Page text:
I’ve heard Daphne Sheldrick, the world’s expert on raising orphaned baby elephants, say on many occasions that, “elephants are like us… but better.”
Growing up I only knew elephants from reading Babar the Elephant books, and going to zoos. Later I would see my first wild elephants in Africa. But it was while visiting the David Sheldrick Wildlife Trust on the edge of Nairobi National Park in Kenya that my love affair with the world’s largest land mammal really began.
Today I am back at the Sheldrick centre for my fifth or sixth visit. I can’t get enough of the place, and make a point of visiting whenever I am passing through Nairobi.
I’m waiting among a crowd of people, including about 100 local school children who have never before seen an elephant. We are gathered around a roped off mud hole.
Out of the woods walk local men dressed in blue-green coveralls followed by a line of elephants the colour of the red earth we are standing on. Some of the animals run kicking a ball, some lag behind, others play with the tail of the elephant in front of them.
Their excitement is palpable, their energy contagious and adorable. The young ellies have come to play, wallow in the mud, and take their mid-morning feeding of the milk solution Daphne Sheldrick perfected over years of trial and error.
If the Sheldrick centre had volunteer positions I would sign up immediately. I envy the keepers who hand feed the elephants from gallon sized “baby” bottles, and at night sleep in the stalls with the baby elephants who need almost constant contact until the age of three.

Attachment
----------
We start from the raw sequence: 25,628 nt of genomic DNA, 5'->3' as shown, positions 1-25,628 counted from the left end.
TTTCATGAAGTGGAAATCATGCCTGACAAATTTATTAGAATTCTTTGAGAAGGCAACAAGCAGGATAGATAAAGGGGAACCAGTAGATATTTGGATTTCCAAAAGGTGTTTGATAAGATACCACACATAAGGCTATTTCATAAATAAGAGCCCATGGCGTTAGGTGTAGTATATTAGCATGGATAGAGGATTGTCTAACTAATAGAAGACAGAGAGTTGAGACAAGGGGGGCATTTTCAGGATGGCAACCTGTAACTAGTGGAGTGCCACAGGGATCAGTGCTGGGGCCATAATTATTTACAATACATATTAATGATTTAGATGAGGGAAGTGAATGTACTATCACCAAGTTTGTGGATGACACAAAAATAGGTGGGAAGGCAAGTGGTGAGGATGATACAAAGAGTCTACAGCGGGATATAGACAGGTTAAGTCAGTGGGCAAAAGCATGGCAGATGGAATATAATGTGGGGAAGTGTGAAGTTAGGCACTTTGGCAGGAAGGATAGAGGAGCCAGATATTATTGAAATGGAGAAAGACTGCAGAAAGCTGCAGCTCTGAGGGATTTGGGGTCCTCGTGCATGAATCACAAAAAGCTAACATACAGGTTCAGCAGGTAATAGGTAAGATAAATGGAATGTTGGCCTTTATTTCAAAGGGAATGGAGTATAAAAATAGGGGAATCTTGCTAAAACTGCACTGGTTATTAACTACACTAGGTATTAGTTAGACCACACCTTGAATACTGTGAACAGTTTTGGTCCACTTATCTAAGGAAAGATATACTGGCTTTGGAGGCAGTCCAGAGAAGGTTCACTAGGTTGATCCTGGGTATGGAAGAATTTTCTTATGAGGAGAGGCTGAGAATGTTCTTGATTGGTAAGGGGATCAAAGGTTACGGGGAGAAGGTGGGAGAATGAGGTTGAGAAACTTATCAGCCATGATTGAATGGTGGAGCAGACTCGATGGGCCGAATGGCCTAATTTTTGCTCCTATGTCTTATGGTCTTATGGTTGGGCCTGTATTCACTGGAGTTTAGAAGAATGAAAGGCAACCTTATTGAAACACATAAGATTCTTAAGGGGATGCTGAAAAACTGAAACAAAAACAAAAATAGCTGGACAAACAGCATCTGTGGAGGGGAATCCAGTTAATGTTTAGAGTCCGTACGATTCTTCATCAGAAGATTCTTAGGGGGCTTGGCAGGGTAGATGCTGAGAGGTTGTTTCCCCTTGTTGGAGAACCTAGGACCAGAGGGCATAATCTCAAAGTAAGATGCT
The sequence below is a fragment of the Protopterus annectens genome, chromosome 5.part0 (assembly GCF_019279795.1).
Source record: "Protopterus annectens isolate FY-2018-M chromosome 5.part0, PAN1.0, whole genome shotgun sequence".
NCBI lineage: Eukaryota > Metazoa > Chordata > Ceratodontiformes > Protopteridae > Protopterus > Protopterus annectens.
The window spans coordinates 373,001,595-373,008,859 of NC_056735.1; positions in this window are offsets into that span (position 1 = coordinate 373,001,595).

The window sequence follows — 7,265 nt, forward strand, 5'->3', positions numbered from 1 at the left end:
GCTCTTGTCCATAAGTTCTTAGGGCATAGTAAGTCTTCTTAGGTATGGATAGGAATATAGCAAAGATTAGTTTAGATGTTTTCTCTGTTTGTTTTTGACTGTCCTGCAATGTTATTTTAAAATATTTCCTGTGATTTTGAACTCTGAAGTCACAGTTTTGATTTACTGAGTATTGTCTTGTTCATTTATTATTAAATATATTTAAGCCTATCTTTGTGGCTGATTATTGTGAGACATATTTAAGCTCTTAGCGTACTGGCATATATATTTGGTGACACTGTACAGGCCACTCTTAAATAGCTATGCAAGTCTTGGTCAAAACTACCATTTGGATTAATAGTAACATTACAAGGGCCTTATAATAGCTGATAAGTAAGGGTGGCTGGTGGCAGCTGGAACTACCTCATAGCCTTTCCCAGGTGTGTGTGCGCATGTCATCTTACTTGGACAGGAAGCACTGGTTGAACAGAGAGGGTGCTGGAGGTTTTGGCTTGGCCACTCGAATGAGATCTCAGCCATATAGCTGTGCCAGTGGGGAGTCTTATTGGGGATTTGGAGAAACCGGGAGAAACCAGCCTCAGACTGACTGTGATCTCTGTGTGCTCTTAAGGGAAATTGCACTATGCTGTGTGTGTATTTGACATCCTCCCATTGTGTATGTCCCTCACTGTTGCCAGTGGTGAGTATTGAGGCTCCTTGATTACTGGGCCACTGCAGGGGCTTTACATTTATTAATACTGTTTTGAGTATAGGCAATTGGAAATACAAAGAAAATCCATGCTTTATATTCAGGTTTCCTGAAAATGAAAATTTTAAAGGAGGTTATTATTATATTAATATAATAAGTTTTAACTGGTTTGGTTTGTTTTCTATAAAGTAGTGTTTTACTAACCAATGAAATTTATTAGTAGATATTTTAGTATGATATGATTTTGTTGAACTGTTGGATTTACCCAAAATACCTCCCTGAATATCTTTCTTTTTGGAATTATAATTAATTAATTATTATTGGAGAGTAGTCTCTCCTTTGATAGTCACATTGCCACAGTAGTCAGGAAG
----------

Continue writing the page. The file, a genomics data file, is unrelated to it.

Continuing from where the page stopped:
I listen to the keepers tell each baby elephant’s story of tragedy that brought them here to the orphanage. This one fell down a well and was so dehydrated when she was rescued. That one over there watched its whole family being poached and was found vigilantly standing beside her dead mother’s body. This little one is still so fragile she wears a blanket to keep her warm even though it’s 80ºF today.
Each story is as heartbreaking as the next.
But there is a happy ending for most of the 200 elephants that have been brought here over the years. Daphne says, “There is a saying: If you love an animal, set it free, and if it loves you, it will come back to you to thank you from time to time.” She says she has found that to be very true.
After five years at the orphanage (or when they are deemed ready) the young elephants are transferred to holding areas in Tsavo National Park where they will eventually walk back to the freedom that is their right as a wild elephant. On many occasions the “re-wilded” elephants will return to this place of transition to say ‘Hi’ to a keeper, or ask for help when they have a festering wound for instance. They never forget the caregivers that saved their lives. And I will never forget the close encounters I have had with these orphaned elephants. They have changed my life.